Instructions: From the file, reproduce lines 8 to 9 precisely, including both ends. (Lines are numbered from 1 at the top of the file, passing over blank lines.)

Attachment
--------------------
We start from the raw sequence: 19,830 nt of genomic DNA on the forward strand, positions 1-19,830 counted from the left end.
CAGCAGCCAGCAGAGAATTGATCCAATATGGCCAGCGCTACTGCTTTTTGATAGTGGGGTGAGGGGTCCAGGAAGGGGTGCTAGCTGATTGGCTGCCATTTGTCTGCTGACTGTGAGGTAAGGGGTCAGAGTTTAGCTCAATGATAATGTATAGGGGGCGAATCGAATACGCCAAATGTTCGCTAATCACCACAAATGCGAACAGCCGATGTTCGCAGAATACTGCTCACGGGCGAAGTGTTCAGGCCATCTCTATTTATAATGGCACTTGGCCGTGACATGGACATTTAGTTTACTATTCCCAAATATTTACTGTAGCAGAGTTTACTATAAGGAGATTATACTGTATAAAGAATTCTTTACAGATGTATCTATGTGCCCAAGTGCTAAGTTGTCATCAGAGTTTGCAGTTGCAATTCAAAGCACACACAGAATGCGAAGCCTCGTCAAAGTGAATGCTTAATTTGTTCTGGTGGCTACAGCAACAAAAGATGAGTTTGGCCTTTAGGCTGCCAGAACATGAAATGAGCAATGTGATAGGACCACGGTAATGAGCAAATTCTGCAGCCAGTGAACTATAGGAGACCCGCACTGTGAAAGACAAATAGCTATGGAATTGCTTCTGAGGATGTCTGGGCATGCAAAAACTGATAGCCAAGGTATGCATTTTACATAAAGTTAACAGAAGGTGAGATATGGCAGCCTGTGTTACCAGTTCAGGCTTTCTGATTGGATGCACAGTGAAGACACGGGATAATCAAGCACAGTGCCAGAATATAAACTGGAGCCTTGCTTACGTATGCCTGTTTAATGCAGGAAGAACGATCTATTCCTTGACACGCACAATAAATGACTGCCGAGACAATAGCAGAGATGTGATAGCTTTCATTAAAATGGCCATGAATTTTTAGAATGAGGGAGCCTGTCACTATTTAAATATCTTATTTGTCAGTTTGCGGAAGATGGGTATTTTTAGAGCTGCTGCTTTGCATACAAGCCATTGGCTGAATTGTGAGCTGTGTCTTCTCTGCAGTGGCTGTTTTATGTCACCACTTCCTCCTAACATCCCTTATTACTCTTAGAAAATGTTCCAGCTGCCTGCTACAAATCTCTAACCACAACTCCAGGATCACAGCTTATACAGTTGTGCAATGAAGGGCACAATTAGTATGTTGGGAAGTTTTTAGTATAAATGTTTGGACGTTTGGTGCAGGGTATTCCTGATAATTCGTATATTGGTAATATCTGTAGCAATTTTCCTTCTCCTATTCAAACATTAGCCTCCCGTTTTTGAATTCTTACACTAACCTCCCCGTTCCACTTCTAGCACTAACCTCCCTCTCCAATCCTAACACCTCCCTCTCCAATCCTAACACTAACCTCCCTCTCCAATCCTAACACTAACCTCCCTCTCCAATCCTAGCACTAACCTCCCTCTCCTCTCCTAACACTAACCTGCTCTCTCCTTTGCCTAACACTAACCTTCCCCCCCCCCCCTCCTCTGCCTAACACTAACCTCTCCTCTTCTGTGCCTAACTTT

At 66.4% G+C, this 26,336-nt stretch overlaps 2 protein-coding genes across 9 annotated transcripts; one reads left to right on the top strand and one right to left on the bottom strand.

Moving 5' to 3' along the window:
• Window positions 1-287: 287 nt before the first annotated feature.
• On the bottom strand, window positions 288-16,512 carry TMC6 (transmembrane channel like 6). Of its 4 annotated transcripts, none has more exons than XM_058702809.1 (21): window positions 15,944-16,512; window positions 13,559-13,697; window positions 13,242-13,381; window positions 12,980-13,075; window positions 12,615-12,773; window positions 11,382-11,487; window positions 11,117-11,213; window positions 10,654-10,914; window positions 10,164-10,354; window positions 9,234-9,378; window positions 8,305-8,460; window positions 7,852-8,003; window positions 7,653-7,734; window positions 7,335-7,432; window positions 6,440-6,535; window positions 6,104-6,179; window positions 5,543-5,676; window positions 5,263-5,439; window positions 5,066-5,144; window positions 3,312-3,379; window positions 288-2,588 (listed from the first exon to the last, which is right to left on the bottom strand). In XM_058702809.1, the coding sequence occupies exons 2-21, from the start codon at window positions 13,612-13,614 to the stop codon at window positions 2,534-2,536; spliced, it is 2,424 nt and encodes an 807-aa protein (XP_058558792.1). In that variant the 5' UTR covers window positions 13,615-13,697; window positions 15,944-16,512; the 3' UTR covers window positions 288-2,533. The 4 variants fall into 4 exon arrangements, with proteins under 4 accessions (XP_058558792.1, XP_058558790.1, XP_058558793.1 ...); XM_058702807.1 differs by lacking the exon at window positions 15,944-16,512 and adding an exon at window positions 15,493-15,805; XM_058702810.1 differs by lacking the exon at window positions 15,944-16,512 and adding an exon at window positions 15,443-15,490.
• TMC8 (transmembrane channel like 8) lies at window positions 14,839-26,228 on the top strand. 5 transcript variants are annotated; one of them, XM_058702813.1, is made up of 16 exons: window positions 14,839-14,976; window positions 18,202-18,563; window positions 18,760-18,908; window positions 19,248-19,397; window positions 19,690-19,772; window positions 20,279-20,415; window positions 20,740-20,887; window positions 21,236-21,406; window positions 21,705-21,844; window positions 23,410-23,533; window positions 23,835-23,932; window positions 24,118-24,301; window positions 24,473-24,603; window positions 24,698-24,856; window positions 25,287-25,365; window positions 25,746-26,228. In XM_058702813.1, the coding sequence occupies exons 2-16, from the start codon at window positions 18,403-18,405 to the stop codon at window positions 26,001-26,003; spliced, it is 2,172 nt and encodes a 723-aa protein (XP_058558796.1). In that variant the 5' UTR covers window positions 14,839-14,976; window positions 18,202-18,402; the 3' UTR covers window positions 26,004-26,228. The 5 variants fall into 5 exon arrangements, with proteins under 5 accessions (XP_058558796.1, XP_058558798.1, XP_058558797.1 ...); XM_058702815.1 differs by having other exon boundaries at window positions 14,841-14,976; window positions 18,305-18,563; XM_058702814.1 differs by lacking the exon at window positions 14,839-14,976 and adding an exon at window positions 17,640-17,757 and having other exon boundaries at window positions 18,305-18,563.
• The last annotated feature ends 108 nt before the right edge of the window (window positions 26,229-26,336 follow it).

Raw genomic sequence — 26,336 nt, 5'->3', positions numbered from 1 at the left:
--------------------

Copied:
• The last annotated feature ends 108 nt before the right edge of the window (window positions 26,229-26,336 follow it).

Raw genomic sequence — 26,336 nt, 5'->3', positions numbered from 1 at the left: